Whether you are a CPG brand, a niche natural food disruptor or contributor to the global food value chain, we all sit around the same kitchen table.

Food brings us together.

Many of us in the industry faced similar challenges this past year. According to the Bureau of Labor Statistics, the U.S. jobless rate dropped to 3.7 percent — the lowest in 50 years.

Great news except the opposite is true for manufacturing. Unemployment has hit an all-time high. There it is, a perfect storm.

It’s been said that true appreciation comes on the heels of surviving something big. At GreenSeed, we struggled to find enough people to meet demand. Because of this, we showed our weakness, and you know what? That turned out to be a good thing. Here’s why.

When you fall, you get up. You figure out how to leap to the next level. You grow. For us, the lessons we learned changed our posture. We evaluated our pricing models, growth plans, internal processes, and even how we inspire one another.

Lesson 1: Starting Over Isn’t a Bad Thing

Molly joined GreenSeed Contract Packaging in the fall and heads up our sales efforts.

In talking about lessons learned, she points to positivity. She says: “I’ve been in food for a while, but not on the operation side. It took some courage to make the leap. I know sales, but having to start over and learn the machines and packaging and everything — these things that were once done for me before — has been a challenge. However, I’ve learned that I’m capable of making the switch and doing something new. The big idea for me is that starting over isn’t a bad thing.”

Lesson 2: You’re Only as Good as the Person Next to You

Next up is Joe. He speaks to the value of team. He says: “I had a person who worked under me, but really he worked alongside me. When he left to take another position, I realized you’re only as good as the person next to you.” Joe now has a new person working with him. From his learning experience, the training and mentoring process has taken on even greater meaning and led to a positive transition.

Lesson 3: Learning, Adjusting, and Adapting to Change Leads to Confident Decision-making

The wage increases statewide impacted many manufacturers. GreenSeed was no exception. According to Brad, “learning, adjusting and adapting to change” mattered most. He also cites how the supply chain rarely stands still. “We always have to have open lines of communication with each person. This reflects on our efficiencies and our people,” he says.

Lesson 4: “Volunteering” Your Responsibility Means Taking Ownership of Your Work

Kirk works in quality. The onset of SQF Code Edition 8 meant a new set of rules for food safety this past year. He explains: “The changes we needed to focus on paralleled a lack of knowledge for our clients. As it should be, their focus is on their business so the responsibility falls on this building to maintain our client’s food safety programs. The higher lesson is the value of ‘volunteering’ your responsibility. This means you take ownership of your work. It’s a rule. Our job here at GreenSeed is to make sure the product is safe — no matter what.”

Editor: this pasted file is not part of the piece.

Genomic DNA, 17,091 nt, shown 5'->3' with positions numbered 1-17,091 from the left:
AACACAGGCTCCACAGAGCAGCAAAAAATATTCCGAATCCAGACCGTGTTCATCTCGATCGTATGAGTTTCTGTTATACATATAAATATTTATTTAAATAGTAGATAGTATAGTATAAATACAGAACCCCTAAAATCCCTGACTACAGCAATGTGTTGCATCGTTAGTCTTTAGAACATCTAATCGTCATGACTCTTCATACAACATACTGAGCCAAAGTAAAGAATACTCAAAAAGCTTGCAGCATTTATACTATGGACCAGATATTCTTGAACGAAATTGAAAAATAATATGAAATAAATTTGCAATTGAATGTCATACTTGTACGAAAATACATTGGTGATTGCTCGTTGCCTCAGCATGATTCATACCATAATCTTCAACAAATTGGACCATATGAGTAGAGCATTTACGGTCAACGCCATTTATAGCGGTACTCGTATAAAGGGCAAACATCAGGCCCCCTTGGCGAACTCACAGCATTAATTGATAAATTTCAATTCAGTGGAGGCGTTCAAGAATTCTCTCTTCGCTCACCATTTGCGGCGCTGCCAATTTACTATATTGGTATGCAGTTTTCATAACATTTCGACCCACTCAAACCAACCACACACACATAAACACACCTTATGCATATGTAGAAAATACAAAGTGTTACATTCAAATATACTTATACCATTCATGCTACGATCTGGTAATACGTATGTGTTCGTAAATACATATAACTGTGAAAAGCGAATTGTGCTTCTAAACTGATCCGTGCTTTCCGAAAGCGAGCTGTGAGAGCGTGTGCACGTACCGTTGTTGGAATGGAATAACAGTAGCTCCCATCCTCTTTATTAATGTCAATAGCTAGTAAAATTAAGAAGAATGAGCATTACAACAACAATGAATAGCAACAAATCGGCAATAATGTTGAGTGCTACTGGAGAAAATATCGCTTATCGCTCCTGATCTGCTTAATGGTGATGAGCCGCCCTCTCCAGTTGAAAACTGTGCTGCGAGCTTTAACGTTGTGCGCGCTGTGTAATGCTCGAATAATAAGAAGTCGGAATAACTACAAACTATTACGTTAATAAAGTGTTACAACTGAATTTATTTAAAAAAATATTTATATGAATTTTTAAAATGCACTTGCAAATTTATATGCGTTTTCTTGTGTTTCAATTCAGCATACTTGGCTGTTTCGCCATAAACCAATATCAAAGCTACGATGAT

Lesson 5: There Are No Excuses

“I learned there are no excuses in the supply chain,” commented Hector. Like others, he brings up the talent shortage and the deep commitment to deliver for clients. “We deliver what we say we’re going to do — that’s what differentiates us from other co-packers. It’s our people, our commitment, our attitude, our results. This continues to be our story and why we are growing.”

Lesson 6: A Global Mindset Builds Bridges

Empathy raced to the top of lessons learned for David. He says: “In 2019, we will take a more deliberate approach to our work. Culture comes in small steps. Even if you have timelines and a vision, it takes time. It takes time to become a culture where everybody matters. In the end, understanding others and having a global mindset builds bridges.”

Lesson 7: Good People Are Hard to Find

Every organization has a Swiss Army knife — that person who answers phones as deftly as they organize plant tours. Samantha is that person at GreenSeed.

She talks about how a learning organization challenges people to expand their skill set. This year, Sam was asked to handle the hiring process. She describes her lesson learned as “eye-opening” because of a tight labor market. She says: “Going through that process and learning internally what we were looking for and meeting expectations led me to learn that it’s hard to find good people.”

What About You?

A year from now, new lessons will emerge. We will look at the world differently because of our experiences, perspective and the rapid rate of change in the food industry. Until then, let’s keep learning from each other.

What lessons did you learn in 2018?